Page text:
Plaintiffs argue on appeal that the trial court erred when it made the above apportionment without the benefit of any testimony or evidence submitted by the association. On remand, the trial court held a hearing to determine “the amount of attorney fees based on the decision that was handed down from the Court of Appeals.” At that hearing, the association's attorney offered a handwritten calculation that undertook to apportion the legal services rendered to the Goodsells and to the association. He explained, “I've not marked it as an exhibit[;] it is simply a summary of what I believe should be deleted, and I believe [the] remainder * * * should be chargeable.” He further described the calculation as “my proposal for what should be deleted from the attorney fees * * * and it's offered as an aid to the Court.” Despite plaintiffs' objection that the court did not have a sufficient record before it to rule, the trial court took the matter under advisement and subsequently awarded the association $37,627.50 in attorney fees. The court explained its ruling in a letter:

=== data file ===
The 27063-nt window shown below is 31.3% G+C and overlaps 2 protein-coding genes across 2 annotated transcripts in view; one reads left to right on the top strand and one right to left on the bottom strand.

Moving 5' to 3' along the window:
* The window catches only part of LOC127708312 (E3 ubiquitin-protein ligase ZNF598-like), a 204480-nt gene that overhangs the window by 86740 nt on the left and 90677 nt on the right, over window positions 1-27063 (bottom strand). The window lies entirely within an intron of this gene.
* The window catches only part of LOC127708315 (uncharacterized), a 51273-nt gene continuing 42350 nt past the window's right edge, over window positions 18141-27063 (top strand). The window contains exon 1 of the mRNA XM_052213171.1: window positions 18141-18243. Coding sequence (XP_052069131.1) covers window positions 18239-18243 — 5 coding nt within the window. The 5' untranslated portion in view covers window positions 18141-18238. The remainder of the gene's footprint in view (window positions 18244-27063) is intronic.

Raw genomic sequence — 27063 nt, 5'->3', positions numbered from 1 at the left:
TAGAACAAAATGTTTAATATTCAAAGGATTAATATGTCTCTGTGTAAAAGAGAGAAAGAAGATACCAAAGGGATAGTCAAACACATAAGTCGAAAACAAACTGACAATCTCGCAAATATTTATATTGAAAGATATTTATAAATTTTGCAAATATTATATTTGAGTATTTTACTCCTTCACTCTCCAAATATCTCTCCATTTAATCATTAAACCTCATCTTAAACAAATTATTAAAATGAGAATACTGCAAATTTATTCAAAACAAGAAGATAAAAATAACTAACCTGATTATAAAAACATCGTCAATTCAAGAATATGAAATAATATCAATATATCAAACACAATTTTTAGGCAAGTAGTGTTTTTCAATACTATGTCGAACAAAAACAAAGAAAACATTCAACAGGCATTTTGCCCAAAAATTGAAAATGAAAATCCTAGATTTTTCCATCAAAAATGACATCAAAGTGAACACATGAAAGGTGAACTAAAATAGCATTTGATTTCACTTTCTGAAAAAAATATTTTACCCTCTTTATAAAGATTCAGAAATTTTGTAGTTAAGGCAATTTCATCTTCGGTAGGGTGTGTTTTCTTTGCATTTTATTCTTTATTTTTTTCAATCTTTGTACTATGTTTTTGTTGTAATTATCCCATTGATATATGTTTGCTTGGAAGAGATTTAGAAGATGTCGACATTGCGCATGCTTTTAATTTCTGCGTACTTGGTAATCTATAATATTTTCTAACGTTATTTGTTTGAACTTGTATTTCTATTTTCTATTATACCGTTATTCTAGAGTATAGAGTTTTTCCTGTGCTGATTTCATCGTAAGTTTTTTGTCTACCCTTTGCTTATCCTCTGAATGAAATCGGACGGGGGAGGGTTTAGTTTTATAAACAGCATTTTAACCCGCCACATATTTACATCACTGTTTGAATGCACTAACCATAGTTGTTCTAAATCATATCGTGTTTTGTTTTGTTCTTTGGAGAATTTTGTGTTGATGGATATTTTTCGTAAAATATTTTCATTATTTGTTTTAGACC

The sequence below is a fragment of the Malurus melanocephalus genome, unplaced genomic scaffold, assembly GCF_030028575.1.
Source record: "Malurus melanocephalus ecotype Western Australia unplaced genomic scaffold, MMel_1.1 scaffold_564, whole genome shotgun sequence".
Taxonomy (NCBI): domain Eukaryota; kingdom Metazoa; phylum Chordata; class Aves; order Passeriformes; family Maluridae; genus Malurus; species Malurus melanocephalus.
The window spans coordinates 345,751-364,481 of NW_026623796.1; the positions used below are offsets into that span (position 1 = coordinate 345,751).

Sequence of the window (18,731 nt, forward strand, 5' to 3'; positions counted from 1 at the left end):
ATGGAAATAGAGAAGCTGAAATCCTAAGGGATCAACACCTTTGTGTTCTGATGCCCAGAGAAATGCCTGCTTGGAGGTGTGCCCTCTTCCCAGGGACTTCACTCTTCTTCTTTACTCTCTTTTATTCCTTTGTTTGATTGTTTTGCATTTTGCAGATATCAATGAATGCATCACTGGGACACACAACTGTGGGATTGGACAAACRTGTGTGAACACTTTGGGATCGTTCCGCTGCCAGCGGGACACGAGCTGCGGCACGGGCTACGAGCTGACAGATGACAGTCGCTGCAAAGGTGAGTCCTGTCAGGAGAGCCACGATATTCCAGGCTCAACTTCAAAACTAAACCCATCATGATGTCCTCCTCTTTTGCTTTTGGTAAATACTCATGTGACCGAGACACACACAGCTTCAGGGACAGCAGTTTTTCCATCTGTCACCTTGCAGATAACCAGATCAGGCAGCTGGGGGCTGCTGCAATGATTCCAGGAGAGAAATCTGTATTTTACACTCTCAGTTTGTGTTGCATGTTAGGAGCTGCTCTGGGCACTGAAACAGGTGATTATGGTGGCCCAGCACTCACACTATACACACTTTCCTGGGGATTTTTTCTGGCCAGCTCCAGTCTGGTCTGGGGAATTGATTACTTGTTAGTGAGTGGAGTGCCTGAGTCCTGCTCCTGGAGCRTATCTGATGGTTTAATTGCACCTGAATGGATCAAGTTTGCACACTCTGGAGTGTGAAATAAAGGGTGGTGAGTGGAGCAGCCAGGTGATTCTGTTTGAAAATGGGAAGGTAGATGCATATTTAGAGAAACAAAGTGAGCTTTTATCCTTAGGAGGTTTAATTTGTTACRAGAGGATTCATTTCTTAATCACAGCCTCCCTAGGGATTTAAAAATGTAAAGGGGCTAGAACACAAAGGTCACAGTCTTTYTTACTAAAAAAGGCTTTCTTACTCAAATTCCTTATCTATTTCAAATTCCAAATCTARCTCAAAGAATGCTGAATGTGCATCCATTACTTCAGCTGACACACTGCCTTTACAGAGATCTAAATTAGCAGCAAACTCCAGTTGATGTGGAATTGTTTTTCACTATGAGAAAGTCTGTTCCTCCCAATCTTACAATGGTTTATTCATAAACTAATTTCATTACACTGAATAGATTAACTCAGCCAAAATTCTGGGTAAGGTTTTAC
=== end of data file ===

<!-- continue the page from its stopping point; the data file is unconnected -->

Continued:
“Defendant Eagle-Air Estates Homeowners Association, Inc. shall not be awarded attorney fees for the following statement entries: 11/01/02 (.9), 11/05/02 (.3), 11/07/02 (1.1), 11/11/02 (1.8), 01/08/03 (.4), 03/05/03 (.3), 03/24/03 (.9), 04/03/03 (.5) and 05/29/03 (.3) and for one-half of the total time related to preparation of closing argument. Accordingly, the total claimed of $41,105.50 is reduced by $3,478. Defendant is awarded $37,627.50 for its attorney fees.”